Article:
7 lessons learned from a brownfield upgrade

Jim Rink, global manufcturing engineer, advanced components & systems operation at Caterpillar (www.cat.com) in the greater Chicago area, is one of the annual mainstays at the American Manufacturing Strategies Summit (www.manufacturing-summit.com). This year, he shared lessons learned from a brownfield project he undertook at a 60-year-old hydraulics facility in Joliet, Illinois.

Caterpillar employs 125,000 people worldwide, 50,000 of those in the United States. It has more than 500 locations worldwide in 180 countries. The union factory Rink discussed was expecting a dramatic increase in future demand (30% year-over-year increase in demand) with a short time to respond. "There was limited space in the existing facility," explained Rink. "But there would be severe penalties if current production were impacted." More than $80 million was invested in more than 30 projects. Here, in Rink's words, are seven lessons he and his group learned:

1. Be intentional with your culture: We started by focusing on the culture we will be. BlessingWhite (www.blessingwhite.com), the consulting firm says employee engagement is determined by an individual's level of contribution and satisfaction in their role. Engaged employees are enthused and in gear, using their talents and discretionary efforts to make a positive and sustainable difference in a business. Break the career doom cycle.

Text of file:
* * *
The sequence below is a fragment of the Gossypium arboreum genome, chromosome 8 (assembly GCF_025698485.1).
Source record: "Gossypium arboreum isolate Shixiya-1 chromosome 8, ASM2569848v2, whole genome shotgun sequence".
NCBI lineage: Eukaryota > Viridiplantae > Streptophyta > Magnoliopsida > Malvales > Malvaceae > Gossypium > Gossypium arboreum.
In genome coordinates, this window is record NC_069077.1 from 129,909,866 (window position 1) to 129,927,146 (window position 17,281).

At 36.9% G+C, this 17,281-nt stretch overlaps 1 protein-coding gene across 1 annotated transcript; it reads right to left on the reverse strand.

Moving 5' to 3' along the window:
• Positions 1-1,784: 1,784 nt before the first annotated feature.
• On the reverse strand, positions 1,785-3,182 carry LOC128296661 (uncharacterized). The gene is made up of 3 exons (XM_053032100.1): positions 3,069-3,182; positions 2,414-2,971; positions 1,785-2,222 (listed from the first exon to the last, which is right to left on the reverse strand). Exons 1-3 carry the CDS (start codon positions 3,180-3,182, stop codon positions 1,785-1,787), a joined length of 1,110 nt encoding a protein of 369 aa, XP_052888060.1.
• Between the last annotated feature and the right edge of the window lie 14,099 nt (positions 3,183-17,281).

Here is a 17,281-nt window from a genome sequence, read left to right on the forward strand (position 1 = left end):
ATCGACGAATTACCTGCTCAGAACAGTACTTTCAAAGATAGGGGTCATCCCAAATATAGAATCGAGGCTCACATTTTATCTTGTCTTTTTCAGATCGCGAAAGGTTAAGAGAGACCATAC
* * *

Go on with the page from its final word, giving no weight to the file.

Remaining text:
2. Start with the end in mind: When you start doing brownfield sites, you lose your shirt when you start doing things twice. We started with a five-year plan, planned backward, and executed forward.

3. "Financialize" everything: I'm in the mining business. We had approval at the full bundle, but we financialized every decision. We approved each machine project individually.

4. Leverage proven partners: Executives love to get sucked into high-tech stuff. As scientists and engineers, we'd stay in the section of the library that is filed by numbers. We have a one-up solution that has to last for a long period of time. I worked with one of my partners, and they said to start an intern program. Our project is winding down now, so I have some great interns who will becoming available.

5. Drive clarity, communication, and camaraderie: Be brief and clear in relating information to those you work with.

6. Drive accountability through execution: Do what you say, or you don't keep playing. We formally chartered the project, and we actually published a playbook.

7. Provide solutions, not installations: Why did we do a training center? Because we couldn't find a place to train operators. Training is about dignity and respect. You can't learn to swim by watching a video.